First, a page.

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USA Hockey Youth Initiatives Help Washington Association Grow

By Mike Scandura - Special to USA Hockey, 10/05/17, 9:30AM MDT


Boys and girls of Whatcom County enjoying ample opportunities to try hockey

Like having a top line of shutdown defensemen, Whatcom County Amateur Hockey Association President Ted Ritter has a reliable one-two punch of his own through USA Hockey’s Try-Hockey-for-Free Days and grow-the-game programs.

“Five years ago, WCAHA had 72 kids mostly in the older age groups,” said Ritter of the association, which is located 90 miles north of Seattle. “Realizing the challenge, the board made a commitment to USA Hockey’s grow-the-game programs. We repeatedly achieved gold in the 2-and-2 Challenge and were successful with try-hockey-for-free events.        

“As a result, we more than doubled the number of players to the point where we ended with around 150 kids last season.”

WCAHA’s next try-hockey-for-free day is Nov. 4, as part of USA Hockey’s national Try-Hockey-For-Free Day. WCAHA closely aligns with the experience USA Hockey promotes in a video showcasing what the THFF is all about.        

“One key to our growth has been our retention program,” said Ritter. “It’s similar to what you see in the try-hockey video. I’ve watched it and was amazed with how closely it matches what we do. This fits perfectly with our half-season registration.”        

Half-season registration enables boys and girls to join in January, when the association makes rental or other arrangements to keep the cost of entry low.        

“We’ve commented to USA Hockey that this works great in the fall try-hockey day,” said Ritter. “But in the spring, longer-term retention is an issue so to get the kids enough experience to know if they want to continue, we rent ice and offer an eight-practice session that’s open to try-hockey kids first and others to fill the session.”       

At its try-hockey sessions, WCAHA has a one-to-one ratio where a new child is paired either with an adult or an older child.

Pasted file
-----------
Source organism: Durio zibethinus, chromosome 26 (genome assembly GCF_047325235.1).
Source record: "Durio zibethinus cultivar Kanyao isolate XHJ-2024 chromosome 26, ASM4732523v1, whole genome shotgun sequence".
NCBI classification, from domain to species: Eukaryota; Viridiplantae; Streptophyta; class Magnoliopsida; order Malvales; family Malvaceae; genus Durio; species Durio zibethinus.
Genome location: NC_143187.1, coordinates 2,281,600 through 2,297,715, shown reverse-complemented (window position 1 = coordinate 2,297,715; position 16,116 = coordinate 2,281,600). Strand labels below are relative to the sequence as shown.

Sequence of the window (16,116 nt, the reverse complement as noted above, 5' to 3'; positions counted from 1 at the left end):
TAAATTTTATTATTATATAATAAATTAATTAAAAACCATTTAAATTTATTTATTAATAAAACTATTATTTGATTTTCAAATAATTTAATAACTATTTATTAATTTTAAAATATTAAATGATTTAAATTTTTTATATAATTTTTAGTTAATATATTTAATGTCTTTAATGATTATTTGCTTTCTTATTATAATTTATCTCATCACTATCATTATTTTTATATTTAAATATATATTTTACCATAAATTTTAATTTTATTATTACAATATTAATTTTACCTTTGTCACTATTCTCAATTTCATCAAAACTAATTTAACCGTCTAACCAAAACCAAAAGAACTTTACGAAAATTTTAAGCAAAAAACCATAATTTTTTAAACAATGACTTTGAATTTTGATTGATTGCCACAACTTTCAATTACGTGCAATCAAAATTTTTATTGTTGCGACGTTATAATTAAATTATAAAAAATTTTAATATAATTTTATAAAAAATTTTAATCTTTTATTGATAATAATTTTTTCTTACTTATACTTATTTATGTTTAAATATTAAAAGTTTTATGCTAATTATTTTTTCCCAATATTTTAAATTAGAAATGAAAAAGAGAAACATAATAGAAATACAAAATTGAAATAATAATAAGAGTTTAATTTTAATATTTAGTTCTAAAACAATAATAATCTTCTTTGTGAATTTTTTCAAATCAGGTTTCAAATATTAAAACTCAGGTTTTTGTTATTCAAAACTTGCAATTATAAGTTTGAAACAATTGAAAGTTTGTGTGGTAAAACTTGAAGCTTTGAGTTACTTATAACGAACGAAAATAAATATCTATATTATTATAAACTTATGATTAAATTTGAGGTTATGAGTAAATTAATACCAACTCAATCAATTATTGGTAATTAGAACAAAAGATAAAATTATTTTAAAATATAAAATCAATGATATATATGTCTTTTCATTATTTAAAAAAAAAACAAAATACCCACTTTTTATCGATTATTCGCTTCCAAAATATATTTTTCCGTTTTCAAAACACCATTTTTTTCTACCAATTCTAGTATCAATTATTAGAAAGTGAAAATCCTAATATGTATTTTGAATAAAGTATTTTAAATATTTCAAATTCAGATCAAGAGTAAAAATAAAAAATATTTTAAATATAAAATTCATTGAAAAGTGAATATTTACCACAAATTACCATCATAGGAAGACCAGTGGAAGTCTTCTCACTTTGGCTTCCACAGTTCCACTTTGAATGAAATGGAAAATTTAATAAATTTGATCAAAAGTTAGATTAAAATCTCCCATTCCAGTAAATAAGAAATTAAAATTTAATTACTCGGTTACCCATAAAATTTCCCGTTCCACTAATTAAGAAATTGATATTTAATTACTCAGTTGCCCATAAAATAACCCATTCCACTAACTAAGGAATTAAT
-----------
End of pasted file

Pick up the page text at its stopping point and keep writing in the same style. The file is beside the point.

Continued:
“When you get older kids helping younger kids, it’s great,” said Ritter. “We have coaches that teach them well. Our older players that help kids take great pride and effort in taking that little kid under their wings.        

“In the try-hockey world, if a mom sees her son or daughter not being attended [to], you’re going to lose that kid. Try-hockey is open to boys and girls. We really try hard to encourage girls. Try hockey is elemental to our success.”        

WCAHA offers low-cost admission to “Play Hockey” at 8U practices where full gear is provided for a refundable deposit. The program integrates kids into the appropriate level, most of whom join the beginners group.        

Another important aspect of WCAHA is its parent-education program.         

“Two years ago we started requiring one parent or guardian of every player to take [USA Hockey’s SafeSport program related to off-ice safety] before their kid can take the ice,” said Ritter. “This increases awareness and puts more informed parents in our building.”        

SafeSport is designed to inform parents that various types of off-ice misconduct and abuse aren’t tolerated.        

Meanwhile, USA Hockey’s American Development Model is WACHA’s guiding principle on the ice.        

“We follow the ADM and focus really hard on skill development,” said Ritter. “When kids get to be nine or 10, some parents want to see kids practice breakouts, but we want to put the time into skill development when the kid is at the optimal physical and mental level, that ‘Golden Age of Skill Development.’        

“We’re moving to small-area and cross-ice. It provides creativity and skill development. We teach small-area games. Kids need to be able to skate through traffic and make passes. Skating and puck handling are important. We also have dryland training for players that helped build athleticism and camaraderie.”        

Because practices benefit from having an adequate number of coaches, WACHA emphasizes the need for volunteers.       

“This is important in terms of parent participation,” said Ritter. “Parents are filling in on and off the ice.       

“We’re changing the terminology with our parents, to establish the mindset of a cooperative of hockey families.”        

That’s another way of saying everyone needs to contribute.                 

Last but not least, WACHA also benefits from its work with the Washington Wild women’s coaches. The Wild are a non-profit, volunteer association that’s dedicated to promoting girls ice hockey and developing female players in the Pacific Northwest.        

“We work closely with them,” said Ritter. “At one time, we had a girls’ hockey weekend and only had women on the ice. The retention rate was really high. About 20 girls participated and we retained at least a dozen.     

“The Wild will come and talk with our parents. It’s done a great deal for girls in the state of Washington.”        

Already this year WACHA has held an open house at the Bellingham Sportsplex where, according to Ritter, every minute of ice time that’s available is utilized.        

Jamborees also are on the schedule as well as various tournaments.        

“We have an Icebreaker Swap Meet which is great for parents,” said Ritter. “They can exchange equipment with other parents.        

“Every spring we have a season-ending banquet where we celebrate every team and player.”

Story from Red Line Editorial, Inc.         

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